When CHP exploded in fury after Berberoglu’s imprisonment, AKP Deputy Chairman Bulent Turan mockingly disparaged the opposition lawmakers, reminding them of their support for the bill to remove immunity of lawmakers from prosecution last year.
“You say Yes when immunities are lifted. Then you leave here [Parliament],” Mr. Turan said.
Erhan Akcay, the parliamentary group leader of the nationalist MHP, echoed his criticism. He refrained from directly criticizing the court decision against CHP deputy, saying that his imprisonment was a natural consequence of the legal process to end immunities began last year. In his comment, there was a veiled rebuke of CHP outcry.
In 2016, CHP endorsed the bill that sent HDP lawmakers to jail; today, the Kurdish party strongly condemned the imprisonment of CHP deputy Berberoglu.
Indifferent to potential fallout and consequences of its embrace of the AKP-led bill, the main opposition party then even espoused a nationalist credo normally represented by nationalist MHP, eyeing to attract nationalist votes. Since the collapse of the ceasefire between PKK and the Turkish state in the southeast in 2015, the escalation of fighting led to swelling nationalism among Turks, a factor on which ruling AKP capitalized by arousing more bellicose, nationalist discourse.
The more the fight escalates, the more Turkey’s politics become illiberal with ominous side effects for pro-Kurdish HDP, which has grown isolated in Turkish Parliament.
CHP’s Blindness To Turkey’s Unpleasant Facts
“Has CHP just realized that Turkey is in the grip of fascism?” asked Yavuz Baydar, a keen observer of the party’s internal dynamics and recent intra-party turmoil.
For over 3 past years, President Recep Tayyip Erdogan has been building an authoritarian regime step by step while inertia and failure of understanding the gravity of the situation have dogged Turkey’s main opposition party.
To Mr. Baydar and other critics, the furious reaction of the shell-shocked CHP seems to be absurd.
To appreciate the fact that fascism is taking firm hold in Turkey, did they have to wait that long after seeing 150,000 public servants dismissed, over 40,000, including 170 journalists, imprisoned and 500,000 Kurds displaced and lost their homes, 13 MPs of the 3rd largest party in Turkish Parliament and thousands of its members jailed, Mr. Baydar asked, questioning the recent awakening of CHP to Turkey’s painful reality. Why it took so long for CHP to come to grips with fascism or authoritarianism, which has already entrenched in the political psyche of the country in recent years, was the centerpiece of his argument.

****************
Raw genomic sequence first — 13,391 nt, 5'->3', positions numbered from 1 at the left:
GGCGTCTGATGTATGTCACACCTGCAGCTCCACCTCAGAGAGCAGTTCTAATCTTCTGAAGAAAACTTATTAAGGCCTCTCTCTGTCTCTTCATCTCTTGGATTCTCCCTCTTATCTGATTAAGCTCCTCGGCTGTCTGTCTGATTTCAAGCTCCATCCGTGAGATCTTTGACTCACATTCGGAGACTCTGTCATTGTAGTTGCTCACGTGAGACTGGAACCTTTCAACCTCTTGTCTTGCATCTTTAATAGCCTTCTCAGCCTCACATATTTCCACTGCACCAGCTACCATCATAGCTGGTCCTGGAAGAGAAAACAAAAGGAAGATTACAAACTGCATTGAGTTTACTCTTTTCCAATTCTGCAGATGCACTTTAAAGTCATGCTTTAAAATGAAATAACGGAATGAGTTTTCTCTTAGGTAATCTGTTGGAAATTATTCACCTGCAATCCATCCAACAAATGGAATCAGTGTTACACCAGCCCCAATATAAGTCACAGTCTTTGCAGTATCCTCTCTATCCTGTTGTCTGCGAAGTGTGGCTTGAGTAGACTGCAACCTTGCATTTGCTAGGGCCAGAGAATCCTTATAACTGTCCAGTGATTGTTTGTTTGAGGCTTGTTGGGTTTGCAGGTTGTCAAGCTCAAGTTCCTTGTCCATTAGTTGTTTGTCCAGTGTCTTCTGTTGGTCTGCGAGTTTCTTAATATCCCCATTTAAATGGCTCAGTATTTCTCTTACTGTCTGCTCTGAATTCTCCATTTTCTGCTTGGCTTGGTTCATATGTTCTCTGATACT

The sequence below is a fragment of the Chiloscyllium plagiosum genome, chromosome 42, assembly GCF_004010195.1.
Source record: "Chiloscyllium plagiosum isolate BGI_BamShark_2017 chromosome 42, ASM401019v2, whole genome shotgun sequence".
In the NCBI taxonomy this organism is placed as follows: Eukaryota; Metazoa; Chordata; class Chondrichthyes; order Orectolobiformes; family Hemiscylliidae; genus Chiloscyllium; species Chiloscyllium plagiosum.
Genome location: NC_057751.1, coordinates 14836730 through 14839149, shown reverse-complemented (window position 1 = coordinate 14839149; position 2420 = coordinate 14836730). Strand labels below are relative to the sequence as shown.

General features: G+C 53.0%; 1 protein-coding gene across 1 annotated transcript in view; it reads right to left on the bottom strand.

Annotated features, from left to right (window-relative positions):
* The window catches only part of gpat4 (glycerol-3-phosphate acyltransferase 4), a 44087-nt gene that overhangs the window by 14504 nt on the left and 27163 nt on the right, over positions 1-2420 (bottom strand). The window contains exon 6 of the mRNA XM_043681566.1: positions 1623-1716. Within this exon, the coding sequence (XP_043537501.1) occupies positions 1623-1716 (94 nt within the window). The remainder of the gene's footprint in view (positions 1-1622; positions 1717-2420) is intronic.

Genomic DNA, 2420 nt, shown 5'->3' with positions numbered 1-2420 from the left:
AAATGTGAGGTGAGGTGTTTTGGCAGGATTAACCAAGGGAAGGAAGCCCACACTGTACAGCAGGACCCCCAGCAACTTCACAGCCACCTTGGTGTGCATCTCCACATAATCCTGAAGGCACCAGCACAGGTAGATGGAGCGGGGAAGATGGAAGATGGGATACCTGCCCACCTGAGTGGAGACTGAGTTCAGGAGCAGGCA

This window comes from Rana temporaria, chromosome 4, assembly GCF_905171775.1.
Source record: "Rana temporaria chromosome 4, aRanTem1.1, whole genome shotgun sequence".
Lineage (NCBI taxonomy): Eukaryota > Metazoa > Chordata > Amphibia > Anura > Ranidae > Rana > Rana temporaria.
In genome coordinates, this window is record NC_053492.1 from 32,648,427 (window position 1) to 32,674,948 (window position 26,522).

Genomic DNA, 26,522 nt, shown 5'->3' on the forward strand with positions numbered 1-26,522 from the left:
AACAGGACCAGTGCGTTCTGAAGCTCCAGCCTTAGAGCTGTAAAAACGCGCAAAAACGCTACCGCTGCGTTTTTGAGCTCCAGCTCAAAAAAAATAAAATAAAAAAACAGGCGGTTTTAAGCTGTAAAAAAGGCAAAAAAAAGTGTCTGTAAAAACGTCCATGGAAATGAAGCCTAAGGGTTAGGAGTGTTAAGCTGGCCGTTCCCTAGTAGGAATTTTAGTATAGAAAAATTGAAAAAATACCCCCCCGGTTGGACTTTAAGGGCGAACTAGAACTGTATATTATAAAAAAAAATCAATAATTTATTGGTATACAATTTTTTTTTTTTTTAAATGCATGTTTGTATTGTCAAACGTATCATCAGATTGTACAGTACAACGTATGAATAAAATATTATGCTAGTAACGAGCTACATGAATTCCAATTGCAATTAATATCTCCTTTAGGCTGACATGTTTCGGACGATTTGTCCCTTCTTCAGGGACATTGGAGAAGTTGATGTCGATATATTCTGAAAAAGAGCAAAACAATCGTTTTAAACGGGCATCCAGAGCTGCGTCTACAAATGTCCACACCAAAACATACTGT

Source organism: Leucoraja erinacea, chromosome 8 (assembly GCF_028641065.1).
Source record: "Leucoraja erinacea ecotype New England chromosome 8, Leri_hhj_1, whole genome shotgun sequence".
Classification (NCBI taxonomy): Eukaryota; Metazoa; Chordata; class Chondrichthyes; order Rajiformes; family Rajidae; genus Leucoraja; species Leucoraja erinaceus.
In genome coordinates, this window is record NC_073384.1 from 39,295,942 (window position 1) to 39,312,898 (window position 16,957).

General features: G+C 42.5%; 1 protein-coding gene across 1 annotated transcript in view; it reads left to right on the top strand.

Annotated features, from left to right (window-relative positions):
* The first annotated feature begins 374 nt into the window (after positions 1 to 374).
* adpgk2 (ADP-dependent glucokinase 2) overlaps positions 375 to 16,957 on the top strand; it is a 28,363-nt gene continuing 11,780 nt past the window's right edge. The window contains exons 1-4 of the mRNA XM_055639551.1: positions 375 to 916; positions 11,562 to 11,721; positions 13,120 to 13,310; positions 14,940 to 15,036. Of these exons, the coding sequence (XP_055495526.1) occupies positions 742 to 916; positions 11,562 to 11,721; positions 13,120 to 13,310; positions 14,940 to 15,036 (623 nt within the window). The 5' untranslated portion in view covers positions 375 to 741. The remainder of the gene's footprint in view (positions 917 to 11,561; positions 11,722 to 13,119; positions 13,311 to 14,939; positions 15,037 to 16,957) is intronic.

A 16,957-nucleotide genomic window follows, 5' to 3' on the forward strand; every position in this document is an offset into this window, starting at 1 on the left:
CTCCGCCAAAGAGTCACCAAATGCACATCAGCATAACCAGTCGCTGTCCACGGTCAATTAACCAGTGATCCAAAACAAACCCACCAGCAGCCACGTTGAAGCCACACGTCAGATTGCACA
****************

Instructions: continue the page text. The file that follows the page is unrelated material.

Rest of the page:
But there is another unsettling prospect that looms large over both the party and Turkey.
Speaking to The Globe Post, Mr. Bayar said the political pressure has recently expanded to Mr. Berberoglu and other CHP deputies. Once unthinkable, the main opposition party has now found itself at the government’s crosshair.
“Today’s decision even is an attempt for the government to test a new threshold for itself to see how far it can go,” he said. If CHP reaction appears meek, it would embolden the government to raise the bar for further crackdown with impunity.
It will be CHP, not the AKP and Palace, that would collapse in a political train wreck, Mr. Bayar said, warning CHP elites against their naive expectation that any form of “targeting CHP would bring the demise of AKP.”
The government is testing waters and would emerge more robust, unassailed and fearless in its expanding clampdown on political opponents, which now extended to involve the oldest party of the Republic.
For Mr. Baydar and others, days of appeasement or bandwagoning with the government have long gone. The only way to stop the political wind of authoritarianism is to push back anti-democratic policies with all available means, mobilizing a collective battle on legal front to lift the state of emergency.